An optional, but often preferred additive, is a higher fatty acid, which may be saturated or unsaturated, and may contain from about 10 to about 22 carbon atoms, preferably from about 12 to 20 carbon atoms. Oleic acid is especially preferred in amounts of from 0.1 to about 10% by weight of the composition. These higher fatty acids function in the detergent compositions as anti-foaming agents and also function as soap surfactants in combination with neutralizing cations, e.g., sodium or potassium, present in the composition. They may be used alone for this anti-foaming function but are often used in combination with polysiloxane (silicone) anti-foaming agents. The silicone anti-foaming agents will generally be present in minor amounts compared to the fatty acid. Suitable ratios (by weight) of the fatty acid anti-foaming agent to silicone anti-foaming agent may range from about 100:1 to 1:10, preferably 50:1 to 1:1, especially 30:1 to 2:1.
The detergent composition may also contain one or more softening components known in the art. Suitable softeners include swelling bentonite clays such as sodium and calcium montmorillonites, sodium saponites and sodium hectorites. These may be present in the detergent composition at levels of from about 0.5 to 20 wt %, more preferably from about 5 to 15 wt %.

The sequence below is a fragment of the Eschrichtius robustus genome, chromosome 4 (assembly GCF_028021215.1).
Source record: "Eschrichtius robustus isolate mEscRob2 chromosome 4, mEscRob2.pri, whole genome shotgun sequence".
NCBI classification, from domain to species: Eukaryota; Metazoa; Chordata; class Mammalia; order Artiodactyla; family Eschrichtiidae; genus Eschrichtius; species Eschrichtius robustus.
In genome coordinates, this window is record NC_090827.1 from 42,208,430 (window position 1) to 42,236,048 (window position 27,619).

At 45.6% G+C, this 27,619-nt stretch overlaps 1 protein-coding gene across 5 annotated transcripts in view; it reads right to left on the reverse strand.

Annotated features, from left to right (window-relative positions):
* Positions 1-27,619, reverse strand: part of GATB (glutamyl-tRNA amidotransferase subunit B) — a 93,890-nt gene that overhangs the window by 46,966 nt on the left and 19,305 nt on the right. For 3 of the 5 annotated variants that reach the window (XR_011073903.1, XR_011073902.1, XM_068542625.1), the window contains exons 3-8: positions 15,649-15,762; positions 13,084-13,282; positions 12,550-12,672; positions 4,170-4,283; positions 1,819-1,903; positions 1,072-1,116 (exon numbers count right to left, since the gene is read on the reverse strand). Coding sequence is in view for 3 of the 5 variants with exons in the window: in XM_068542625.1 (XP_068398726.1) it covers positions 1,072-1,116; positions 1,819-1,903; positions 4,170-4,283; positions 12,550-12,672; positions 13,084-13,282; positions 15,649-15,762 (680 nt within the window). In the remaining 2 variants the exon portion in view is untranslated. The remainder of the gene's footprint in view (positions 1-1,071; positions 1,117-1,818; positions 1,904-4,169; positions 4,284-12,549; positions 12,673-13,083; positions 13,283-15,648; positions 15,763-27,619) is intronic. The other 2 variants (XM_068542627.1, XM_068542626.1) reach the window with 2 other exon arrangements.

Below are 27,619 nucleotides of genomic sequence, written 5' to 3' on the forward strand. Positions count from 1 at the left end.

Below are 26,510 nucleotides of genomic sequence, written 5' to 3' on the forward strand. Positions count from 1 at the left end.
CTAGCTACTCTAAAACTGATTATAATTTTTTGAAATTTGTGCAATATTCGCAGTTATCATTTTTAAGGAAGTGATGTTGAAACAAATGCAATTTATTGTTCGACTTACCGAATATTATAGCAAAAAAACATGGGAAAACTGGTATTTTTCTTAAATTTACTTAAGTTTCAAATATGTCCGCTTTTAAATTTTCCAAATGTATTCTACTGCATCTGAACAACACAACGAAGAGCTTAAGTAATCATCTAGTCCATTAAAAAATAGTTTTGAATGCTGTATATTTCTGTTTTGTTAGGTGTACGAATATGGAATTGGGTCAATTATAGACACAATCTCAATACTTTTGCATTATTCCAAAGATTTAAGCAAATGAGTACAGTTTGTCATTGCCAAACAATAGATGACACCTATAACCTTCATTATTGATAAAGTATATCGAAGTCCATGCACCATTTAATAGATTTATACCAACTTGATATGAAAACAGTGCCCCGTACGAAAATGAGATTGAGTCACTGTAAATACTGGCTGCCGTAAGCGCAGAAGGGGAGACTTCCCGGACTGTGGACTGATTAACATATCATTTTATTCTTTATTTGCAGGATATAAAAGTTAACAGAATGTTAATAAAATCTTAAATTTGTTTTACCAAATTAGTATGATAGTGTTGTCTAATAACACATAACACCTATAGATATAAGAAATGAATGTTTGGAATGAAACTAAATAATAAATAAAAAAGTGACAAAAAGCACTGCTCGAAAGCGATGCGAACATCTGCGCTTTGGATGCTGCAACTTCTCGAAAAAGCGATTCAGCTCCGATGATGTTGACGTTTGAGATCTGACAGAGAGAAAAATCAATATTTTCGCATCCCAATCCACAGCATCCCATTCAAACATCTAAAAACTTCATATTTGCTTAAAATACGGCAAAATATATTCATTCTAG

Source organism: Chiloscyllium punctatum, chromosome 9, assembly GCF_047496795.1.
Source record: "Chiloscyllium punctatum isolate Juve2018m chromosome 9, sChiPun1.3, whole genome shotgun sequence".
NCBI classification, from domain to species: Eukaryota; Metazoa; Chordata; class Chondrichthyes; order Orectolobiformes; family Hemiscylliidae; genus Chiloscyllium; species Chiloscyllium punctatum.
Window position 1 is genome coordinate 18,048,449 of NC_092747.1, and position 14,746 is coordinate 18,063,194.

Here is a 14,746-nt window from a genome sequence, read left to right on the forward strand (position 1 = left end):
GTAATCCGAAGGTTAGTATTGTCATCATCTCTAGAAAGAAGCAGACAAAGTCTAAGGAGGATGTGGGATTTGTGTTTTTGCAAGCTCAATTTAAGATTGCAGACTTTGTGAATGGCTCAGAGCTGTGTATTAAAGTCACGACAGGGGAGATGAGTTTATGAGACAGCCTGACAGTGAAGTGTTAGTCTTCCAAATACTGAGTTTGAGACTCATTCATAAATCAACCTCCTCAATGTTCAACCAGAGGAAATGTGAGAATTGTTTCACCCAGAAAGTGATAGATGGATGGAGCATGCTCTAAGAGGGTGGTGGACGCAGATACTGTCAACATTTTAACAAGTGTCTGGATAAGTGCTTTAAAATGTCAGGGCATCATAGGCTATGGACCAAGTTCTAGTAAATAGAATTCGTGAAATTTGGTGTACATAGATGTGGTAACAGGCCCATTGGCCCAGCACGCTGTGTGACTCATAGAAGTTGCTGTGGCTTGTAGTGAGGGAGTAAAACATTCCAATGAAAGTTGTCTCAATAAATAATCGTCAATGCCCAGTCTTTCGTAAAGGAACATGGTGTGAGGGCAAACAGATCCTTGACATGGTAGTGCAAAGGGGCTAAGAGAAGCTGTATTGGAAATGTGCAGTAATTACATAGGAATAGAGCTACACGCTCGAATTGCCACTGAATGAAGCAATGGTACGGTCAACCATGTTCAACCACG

Other conventional materials may also be present in the liquid detergent compositions of the invention, for example, soil-suspending agents, thickening agents, sequesterants such as salts of ethylene diamine tetraacetic acid or analogous phosphonic acid salts, hydrotropes, corrosion inhibitors, dyes, perfumes, optical brighteners, suds boosters, germicides, e.g., quaternary ammonium salts, preservatives, e.g., quaternium 15, anti-tarnishing agents, opacifiers, oxygen-liberating bleaches such as sodium perborate or percarbonate with or without bleach precursors, buffers and the like. Such other conventional materials may be used in the amounts they are normally used generally up to about 5% by weight, more preferably up to about 3% by weight, although higher amounts which do not interfere with the stability of the composition or give rise to an unacceptably high pH may be used, if desired.